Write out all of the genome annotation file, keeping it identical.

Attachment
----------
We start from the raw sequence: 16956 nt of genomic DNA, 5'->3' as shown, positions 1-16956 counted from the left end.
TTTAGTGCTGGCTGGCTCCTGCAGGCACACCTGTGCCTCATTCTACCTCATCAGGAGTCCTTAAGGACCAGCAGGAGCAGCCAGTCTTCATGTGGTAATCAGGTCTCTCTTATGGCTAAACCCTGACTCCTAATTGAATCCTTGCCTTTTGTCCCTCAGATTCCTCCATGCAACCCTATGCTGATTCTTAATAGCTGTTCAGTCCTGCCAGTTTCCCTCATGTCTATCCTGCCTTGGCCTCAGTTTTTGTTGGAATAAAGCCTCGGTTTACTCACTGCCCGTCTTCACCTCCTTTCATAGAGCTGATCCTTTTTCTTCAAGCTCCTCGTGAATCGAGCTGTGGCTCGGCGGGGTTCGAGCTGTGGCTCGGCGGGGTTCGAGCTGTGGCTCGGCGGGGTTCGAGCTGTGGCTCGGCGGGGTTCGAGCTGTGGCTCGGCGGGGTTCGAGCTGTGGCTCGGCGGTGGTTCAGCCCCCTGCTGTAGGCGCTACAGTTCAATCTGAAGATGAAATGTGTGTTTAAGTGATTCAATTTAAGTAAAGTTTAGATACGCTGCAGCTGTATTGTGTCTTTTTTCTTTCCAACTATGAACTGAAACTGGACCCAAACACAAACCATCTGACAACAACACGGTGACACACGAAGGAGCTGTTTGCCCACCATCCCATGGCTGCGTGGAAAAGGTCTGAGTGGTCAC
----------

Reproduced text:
We start from the raw sequence: 16956 nt of genomic DNA, 5'->3' as shown, positions 1-16956 counted from the left end.
TTTAGTGCTGGCTGGCTCCTGCAGGCACACCTGTGCCTCATTCTACCTCATCAGGAGTCCTTAAGGACCAGCAGGAGCAGCCAGTCTTCATGTGGTAATCAGGTCTCTCTTATGGCTAAACCCTGACTCCTAATTGAATCCTTGCCTTTTGTCCCTCAGATTCCTCCATGCAACCCTATGCTGATTCTTAATAGCTGTTCAGTCCTGCCAGTTTCCCTCATGTCTATCCTGCCTTGGCCTCAGTTTTTGTTGGAATAAAGCCTCGGTTTACTCACTGCCCGTCTTCACCTCCTTTCATAGAGCTGATCCTTTTTCTTCAAGCTCCTCGTGAATCGAGCTGTGGCTCGGCGGGGTTCGAGCTGTGGCTCGGCGGGGTTCGAGCTGTGGCTCGGCGGGGTTCGAGCTGTGGCTCGGCGGGGTTCGAGCTGTGGCTCGGCGGGGTTCGAGCTGTGGCTCGGCGGTGGTTCAGCCCCCTGCTGTAGGCGCTACAGTTCAATCTGAAGATGAAATGTGTGTTTAAGTGATTCAATTTAAGTAAAGTTTAGATACGCTGCAGCTGTATTGTGTCTTTTTTCTTTCCAACTATGAACTGAAACTGGACCCAAACACAAACCATCTGACAACAACACGGTGACACACGAAGGAGCTGTTTGCCCACCATCCCATGGCTGCGTGGAAAAGGTCTGAGTGGTCAC